Say hello to the Rosies

Kyrsten, left, and Kourtney Roseman stopped in for a Connect Sessions this week (scroll down the page to see it).

Less than a year after she and her sister arrived in Savannah, Kyrsten Roseman can say with certainty she's found her musical home. "It has opened its arms to us in a way I've never really experienced," says the elder half of the indie folk duo the Rosies.

Kyrsten, 22, and Kourtney, 18, arrived in October 2012 with a couple of acoustic guitars, a satchel full of original songs, and a telepathic way with the sort of delicately-embroidered vocal harmony that only siblings can achieve (there's a middle sister, too, but she's more into athletics than singing and songwriting).

Within weeks of landing in town, the Rosies landed a weekly gig (Tuesday nights) at the River House restaurant downtown. In addition, they've performed at most of Savannah's acoustic rooms.

Raised in Tennessee, the Roseman sisters began singing together at an early age — their parents, both musicians, included them in their touring gospel shows (Glen and Joyce Roseman also live in Savannah now, where they operate a business called String Up Jewelry, and the non-profit Concerts For Hope, Inc.).

"I did music for a long time on my own," says Kyrsten. "Ever since I could read and write, I was writing stuff. Probably 7 was my first poem. It slowly branched into music."

For many years, the girls were homeschooled. Entering public high school, however, Kyrsten had her world rocked. "For some reason — it wasn't because we were sheltered — I didn't have music," she says. "I didn't listen to other than what my parents listened to, Christian Contemporary radio and stuff like that.

"When I rode the bus my freshman year, they were like 'We've got to introduce you to the world of music.' And they did. It was amazing. I had a friend bring in 50 CDs, and we took that week and just listened to stuff. And then I started picking out the stuff I liked from what they threw at me, and slowly started building what I listen to now."

The songs she writes — some alone, others with Kourtney — show a wide and colorful variety of influences, none of them so obvious as to dilute the tactile strength of the Roses' distinctive sound.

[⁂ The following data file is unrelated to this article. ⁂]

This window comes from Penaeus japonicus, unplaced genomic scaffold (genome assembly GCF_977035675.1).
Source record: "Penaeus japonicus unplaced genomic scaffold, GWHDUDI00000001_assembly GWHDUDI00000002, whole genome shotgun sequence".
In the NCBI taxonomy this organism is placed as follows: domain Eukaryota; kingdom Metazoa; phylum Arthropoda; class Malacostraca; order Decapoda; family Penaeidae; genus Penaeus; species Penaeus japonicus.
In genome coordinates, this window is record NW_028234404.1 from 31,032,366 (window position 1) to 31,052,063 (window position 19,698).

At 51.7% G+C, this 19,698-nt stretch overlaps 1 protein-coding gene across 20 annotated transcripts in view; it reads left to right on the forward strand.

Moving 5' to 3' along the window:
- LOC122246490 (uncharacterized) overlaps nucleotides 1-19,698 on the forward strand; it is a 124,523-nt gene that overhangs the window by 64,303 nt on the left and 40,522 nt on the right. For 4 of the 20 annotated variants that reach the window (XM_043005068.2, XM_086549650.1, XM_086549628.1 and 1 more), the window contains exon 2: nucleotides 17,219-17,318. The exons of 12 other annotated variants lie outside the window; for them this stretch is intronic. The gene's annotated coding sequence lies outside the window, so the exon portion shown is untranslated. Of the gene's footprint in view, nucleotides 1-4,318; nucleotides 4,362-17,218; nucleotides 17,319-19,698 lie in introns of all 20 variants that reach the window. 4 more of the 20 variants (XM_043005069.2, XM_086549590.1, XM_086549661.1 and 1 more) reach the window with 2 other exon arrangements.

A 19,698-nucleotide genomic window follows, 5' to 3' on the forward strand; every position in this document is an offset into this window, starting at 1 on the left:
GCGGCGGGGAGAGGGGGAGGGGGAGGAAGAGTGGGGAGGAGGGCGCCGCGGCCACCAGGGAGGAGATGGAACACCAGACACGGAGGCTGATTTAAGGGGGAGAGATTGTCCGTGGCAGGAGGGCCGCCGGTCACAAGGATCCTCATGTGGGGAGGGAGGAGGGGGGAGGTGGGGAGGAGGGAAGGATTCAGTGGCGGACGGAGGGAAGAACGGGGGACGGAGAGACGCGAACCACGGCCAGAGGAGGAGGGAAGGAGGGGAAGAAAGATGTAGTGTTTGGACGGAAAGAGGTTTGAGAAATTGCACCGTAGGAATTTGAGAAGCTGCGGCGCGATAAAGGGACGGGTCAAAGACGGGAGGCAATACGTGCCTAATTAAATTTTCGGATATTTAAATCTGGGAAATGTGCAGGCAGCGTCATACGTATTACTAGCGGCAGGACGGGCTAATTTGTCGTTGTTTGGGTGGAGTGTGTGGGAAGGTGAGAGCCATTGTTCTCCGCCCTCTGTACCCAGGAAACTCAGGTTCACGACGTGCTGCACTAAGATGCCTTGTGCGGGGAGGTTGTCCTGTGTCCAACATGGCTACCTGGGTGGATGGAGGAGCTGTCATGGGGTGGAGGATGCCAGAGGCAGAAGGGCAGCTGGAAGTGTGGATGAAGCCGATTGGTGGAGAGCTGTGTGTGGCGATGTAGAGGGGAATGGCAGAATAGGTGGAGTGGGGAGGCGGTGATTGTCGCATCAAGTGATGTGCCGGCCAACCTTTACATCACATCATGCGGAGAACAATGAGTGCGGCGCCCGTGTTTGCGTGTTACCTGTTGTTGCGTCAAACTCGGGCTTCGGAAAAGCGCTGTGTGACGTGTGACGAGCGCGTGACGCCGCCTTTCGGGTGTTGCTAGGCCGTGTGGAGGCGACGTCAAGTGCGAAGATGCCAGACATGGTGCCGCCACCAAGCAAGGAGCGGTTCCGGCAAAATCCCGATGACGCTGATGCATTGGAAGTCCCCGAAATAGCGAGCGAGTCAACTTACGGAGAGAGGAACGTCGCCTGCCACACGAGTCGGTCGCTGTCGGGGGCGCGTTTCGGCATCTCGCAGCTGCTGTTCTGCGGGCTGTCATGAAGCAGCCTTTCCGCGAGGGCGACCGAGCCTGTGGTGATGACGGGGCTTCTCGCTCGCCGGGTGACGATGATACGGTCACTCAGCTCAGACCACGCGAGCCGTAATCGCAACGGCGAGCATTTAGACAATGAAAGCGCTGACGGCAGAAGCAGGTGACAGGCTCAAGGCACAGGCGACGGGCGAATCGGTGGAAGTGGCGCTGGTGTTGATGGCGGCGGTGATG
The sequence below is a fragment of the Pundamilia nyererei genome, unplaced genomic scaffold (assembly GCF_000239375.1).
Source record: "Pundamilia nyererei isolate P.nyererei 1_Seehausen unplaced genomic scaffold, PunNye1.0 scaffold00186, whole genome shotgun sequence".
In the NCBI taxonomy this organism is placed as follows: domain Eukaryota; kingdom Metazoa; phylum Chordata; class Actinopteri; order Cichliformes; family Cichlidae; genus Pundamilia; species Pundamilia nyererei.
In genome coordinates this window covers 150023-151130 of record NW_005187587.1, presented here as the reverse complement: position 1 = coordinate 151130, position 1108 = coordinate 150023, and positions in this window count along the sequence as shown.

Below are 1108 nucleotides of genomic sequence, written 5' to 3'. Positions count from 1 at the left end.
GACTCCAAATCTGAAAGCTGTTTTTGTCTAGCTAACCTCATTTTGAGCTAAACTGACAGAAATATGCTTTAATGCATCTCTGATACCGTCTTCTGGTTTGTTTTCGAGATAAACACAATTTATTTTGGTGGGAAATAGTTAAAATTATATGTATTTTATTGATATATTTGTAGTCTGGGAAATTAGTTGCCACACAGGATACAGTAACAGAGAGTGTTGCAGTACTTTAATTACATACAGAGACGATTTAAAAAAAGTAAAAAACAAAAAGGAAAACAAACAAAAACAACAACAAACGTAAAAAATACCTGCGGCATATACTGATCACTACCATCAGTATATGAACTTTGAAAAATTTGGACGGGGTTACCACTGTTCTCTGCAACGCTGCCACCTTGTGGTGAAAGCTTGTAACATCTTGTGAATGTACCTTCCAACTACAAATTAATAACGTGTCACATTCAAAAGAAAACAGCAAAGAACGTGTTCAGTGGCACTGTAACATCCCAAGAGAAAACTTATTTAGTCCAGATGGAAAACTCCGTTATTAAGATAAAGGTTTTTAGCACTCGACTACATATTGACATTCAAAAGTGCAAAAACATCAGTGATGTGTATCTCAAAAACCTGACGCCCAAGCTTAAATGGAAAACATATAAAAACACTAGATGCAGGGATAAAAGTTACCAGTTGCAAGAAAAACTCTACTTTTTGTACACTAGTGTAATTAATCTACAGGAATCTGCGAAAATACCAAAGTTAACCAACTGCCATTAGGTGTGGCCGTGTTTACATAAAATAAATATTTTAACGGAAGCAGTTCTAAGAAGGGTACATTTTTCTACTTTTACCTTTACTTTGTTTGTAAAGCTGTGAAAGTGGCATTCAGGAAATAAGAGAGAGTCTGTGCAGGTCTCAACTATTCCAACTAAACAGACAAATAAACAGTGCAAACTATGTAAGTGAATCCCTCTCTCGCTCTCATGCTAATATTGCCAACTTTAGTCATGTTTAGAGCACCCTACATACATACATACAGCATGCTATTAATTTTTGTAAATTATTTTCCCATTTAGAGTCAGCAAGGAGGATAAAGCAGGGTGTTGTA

"I range from Civil Wars and indie folk, Alison Krauss, bluegrass, and I'm even starting to like country," Kyrsten says. "Rock, '70s and '80s, Journey and the Eagles. And the whole other end of the spectrum, which is the new artists like Alex Clare and Adele. I try to pull from as many genres as I can and find something I like."

All six songs on Spectrum, the Rosies' debut LP, are self-penned (the sisters are just starting work on a second recording). The live shows blend their originals with choice, harmony-rich covers — everything from the Beatles, to Sarah McLachlan, to Iron & Wine.

"I love our mashups," Kourtney Roseman offers. "That's not a new thing — a lot of people do mashups — but I personally think we put a new spin on it, and really pull from different genres. One of our mashups has Lady Gaga and 'Sweet Dreams' by the Eurythmics, and then Adele, 'Rolling in the Deep.' Our latest one has White Stripes, Nirvana and Gretchen Wilson in it. I enjoy doing that."

Writing and rehearsing, she adds, are team efforts. "We do a lot of collaborating. It's really an equal effort. She'll say something, then I'll say something, and then it goes another way."

The Rosies, strangely enough, almost never happened.

"I wanted to be a solo artist when I graduated high school," Kyrsten says. "I wrote and recorded a whole album ... and I never really thought about her. She was kind of doing her own thing with acting and drama."

But illness, and the need for a string of corrective surgeries, sent the elder Roseman to Orlando, Fla. And little sister Kourtney came along to look after her.

"When she came to Orlando, we started singing together out of necessity," explains Kyrsten. "I wasn't able to work, so we actually started going over to Winter Park in the evenings to sing for tip money, and that would go towards rent and food and everything. When that started happening, we realized we had something special."

These days, she adds, she can't imagine singing without that other voice. "We're both on the same page," Kyrsten says. "Which is great."

Official site: Check out Spectrum at

Greyboy and O.A.R.

• California's groove-heavy band Greyboy Allstars will headline SCAD's free "New Alumni Concert" Friday, May 31 in Forsyth Park.

The jazz/funk band, formed 10 years ago by DJ Andreas Stevens and tenor sax player Karl Denson, have a new album out (minus Stevens, the original "DJ Greyboy"): Inland Emperor, says, is "a menagerie of sounds that are so evocative and mood-setting, they almost work as a soundtrack to a film."

Also on the bill for the school's end-of-the-semester show are Atlanta's Gringo Star, a longtime Savannah favorite, and R&B singer, songwriter and producer Mayer Hawthorne.

O.A.R. (Of A Revolution) will perform June 8 in Daffin Park, brought to us by — I'm still trying to figure this one out — Spider-Man creator Stan Lee. Tickets are on sale now ($25-$70) at buyblitzticketscom.



About The Author

Bill DeYoung

Bill DeYoung was Connect's Arts & Entertainment Editor from May 2009 to August 2014.
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